(7) "And to the angel of the church in Philadelphia write, "These things says He who is holy, He who is true, "He who has the key of David, He who opens and no one shuts, and shuts and no one opens": (8) "I know your works. See, I have set before you an open door, and no one can shut it; for you have a little strength, have kept My word, and have not denied My name.
New King James Version Change your email Bible version
What is this open door? The conventional interpretation among those who have come out of the Worldwide Church of God is that Christ has given the Philadelphians an open door to preach the gospel, an idea that is not without merit. In three of Paul's epistles, he uses an open door as a metaphor for an opportunity to preach (I Corinthians 16:9; II Corinthians 2:12; Colossians 4:3). But this metaphor has no connection at all to Christ's quotation of Isaiah 22:22. Moreover, the fruit of this interpretation has been exclusivity, comparing ourselves among ourselves, division, competition, and a pitiful supply of love—works of the flesh rather than fruit of the Spirit. This occurs largely because people keep pushing God and all He is doing out of the picture and focusing on the works of men.
When we understand Christ's reference to Eliakim, that He is now fulfilling that role, we can understand the open door without having to force anything. Consider the access He grants, saying in John 14:6, “I am the way, the truth, and the life. No one comes to the Father except through Me.” Through Christ's blood, we have access to the Almighty, the Most High God.
After the seven letters, in Revelation 4:1, John is shown an open door in heaven. To see what is behind the open door, we must read and meditate on the rest of the chapter. It is profound, describing where we approach in spirit when we pray. Far from suggesting that the Philadelphians are going to heaven, the chapter reiterates the fact of their access to the One in heaven. Through Christ, we have entrance into the Holy of Holies, the dwelling place of the Great God, which we may enter with boldness (Hebrews 10:19).
Notice what Jesus says in Luke 11:9-10, 13:
So I say to you, ask, and it will be given to you; seek, and you will find; knock, and it will be opened to you. For everyone who asks receives, and he who seeks finds, and to him who knocks it will be opened. . . . If you then, being evil, know how to give good gifts to your children, how much more will your heavenly Father give the Holy Spirit to those who ask Him!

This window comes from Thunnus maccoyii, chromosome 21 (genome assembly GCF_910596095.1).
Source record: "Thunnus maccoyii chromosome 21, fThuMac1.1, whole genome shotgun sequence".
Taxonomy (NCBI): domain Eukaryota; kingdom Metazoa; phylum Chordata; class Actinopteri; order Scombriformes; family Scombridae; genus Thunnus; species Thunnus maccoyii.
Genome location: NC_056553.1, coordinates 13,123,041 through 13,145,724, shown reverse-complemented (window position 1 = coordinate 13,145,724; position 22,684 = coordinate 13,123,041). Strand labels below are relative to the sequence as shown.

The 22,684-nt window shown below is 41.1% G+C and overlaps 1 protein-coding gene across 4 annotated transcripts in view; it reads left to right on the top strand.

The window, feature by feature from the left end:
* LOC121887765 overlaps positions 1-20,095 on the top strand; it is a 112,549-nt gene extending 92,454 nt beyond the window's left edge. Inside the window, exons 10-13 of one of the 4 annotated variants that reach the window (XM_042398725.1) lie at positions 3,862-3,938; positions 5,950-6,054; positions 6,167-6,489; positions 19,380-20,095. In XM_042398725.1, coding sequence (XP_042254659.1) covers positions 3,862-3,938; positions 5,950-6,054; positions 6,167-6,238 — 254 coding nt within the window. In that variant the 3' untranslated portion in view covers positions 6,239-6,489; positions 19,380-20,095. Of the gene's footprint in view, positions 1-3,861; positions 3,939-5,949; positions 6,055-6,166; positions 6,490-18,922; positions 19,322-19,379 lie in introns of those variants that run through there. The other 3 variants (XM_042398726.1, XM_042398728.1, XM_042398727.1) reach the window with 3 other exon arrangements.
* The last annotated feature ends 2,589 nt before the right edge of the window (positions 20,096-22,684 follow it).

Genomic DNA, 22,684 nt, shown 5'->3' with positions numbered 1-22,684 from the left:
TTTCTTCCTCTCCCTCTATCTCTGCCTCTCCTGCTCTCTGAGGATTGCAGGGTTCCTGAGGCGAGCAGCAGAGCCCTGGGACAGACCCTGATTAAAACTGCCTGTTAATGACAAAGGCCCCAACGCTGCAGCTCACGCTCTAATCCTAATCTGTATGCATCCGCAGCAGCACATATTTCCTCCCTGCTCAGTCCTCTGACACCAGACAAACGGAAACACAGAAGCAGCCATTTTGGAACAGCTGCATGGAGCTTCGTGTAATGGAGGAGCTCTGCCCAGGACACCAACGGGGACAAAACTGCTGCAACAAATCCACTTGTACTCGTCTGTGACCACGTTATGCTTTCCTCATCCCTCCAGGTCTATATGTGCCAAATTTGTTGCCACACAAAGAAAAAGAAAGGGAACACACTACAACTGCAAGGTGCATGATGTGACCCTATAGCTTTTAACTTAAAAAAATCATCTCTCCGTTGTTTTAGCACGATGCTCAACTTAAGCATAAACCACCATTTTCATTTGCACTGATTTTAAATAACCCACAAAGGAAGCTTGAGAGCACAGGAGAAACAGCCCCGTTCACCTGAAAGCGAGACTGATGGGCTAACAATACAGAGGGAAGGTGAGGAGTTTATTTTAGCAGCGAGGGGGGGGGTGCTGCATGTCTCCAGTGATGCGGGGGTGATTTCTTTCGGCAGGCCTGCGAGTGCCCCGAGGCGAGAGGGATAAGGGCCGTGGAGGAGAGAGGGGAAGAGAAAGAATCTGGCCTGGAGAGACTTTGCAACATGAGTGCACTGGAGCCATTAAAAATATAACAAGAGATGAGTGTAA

If we knock and keep knocking (as the Greek indicates), God opens the door. The Philadelphians have had to knock because they have only a little strength, and they know it. But they also know that the only way to endure courageously (Revelation 3:10) is to seek the strength of God. Thus, the One they seek responds, giving more of His Spirit. The Holy Spirit is the means by which the Father and the Son dwell within the adopted sons of God. By giving the Spirit, He gives more of Himself. No one can shut that open door, though we can certainly ignore it and “neglect so great a salvation” (Hebrews 2:3).
The letter to Philadelphia is not about the mighty works of powerful men. It begins with the tremendous help available to those who are weak, but who keep God's Word, who do not deny His name, and who persevere in faith. Because they consistently knock, Christ reminds them of His pivotal position as second-in-command to the Absolute Deity and that through Him as Steward, they have access to the throne of God.
The Philadelphians' strength is small, but God's is without limit. They are not those who seek after earthly glory, like Shebna, but they are faithful in their responsibilities to the Most High God, like Eliakim—and like Jesus Christ.
— David C. Grabbe